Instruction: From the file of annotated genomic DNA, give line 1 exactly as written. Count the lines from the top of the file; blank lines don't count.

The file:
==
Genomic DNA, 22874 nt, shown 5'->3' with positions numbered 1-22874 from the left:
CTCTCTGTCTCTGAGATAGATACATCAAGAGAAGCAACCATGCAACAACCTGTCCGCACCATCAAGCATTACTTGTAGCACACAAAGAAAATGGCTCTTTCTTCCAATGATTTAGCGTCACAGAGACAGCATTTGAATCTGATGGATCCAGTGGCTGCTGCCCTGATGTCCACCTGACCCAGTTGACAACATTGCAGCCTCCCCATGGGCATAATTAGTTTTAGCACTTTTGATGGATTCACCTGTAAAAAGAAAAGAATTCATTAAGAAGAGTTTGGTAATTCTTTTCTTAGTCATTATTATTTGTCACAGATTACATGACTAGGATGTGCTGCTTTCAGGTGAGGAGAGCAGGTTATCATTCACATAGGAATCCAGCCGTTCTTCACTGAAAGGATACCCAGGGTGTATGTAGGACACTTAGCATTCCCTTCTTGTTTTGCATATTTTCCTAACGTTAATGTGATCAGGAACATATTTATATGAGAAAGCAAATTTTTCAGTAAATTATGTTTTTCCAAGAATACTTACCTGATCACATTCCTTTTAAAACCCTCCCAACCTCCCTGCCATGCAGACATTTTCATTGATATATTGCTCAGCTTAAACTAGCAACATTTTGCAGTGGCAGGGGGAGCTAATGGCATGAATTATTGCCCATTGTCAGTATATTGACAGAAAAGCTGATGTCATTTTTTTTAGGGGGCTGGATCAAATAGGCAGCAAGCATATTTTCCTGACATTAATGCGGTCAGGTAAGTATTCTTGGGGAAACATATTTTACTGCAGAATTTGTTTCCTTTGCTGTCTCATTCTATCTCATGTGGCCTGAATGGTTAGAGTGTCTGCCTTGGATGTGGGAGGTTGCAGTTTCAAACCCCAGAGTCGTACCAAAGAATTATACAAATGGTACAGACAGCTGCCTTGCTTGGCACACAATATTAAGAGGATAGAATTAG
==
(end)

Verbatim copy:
Genomic DNA, 22874 nt, shown 5'->3' with positions numbered 1-22874 from the left: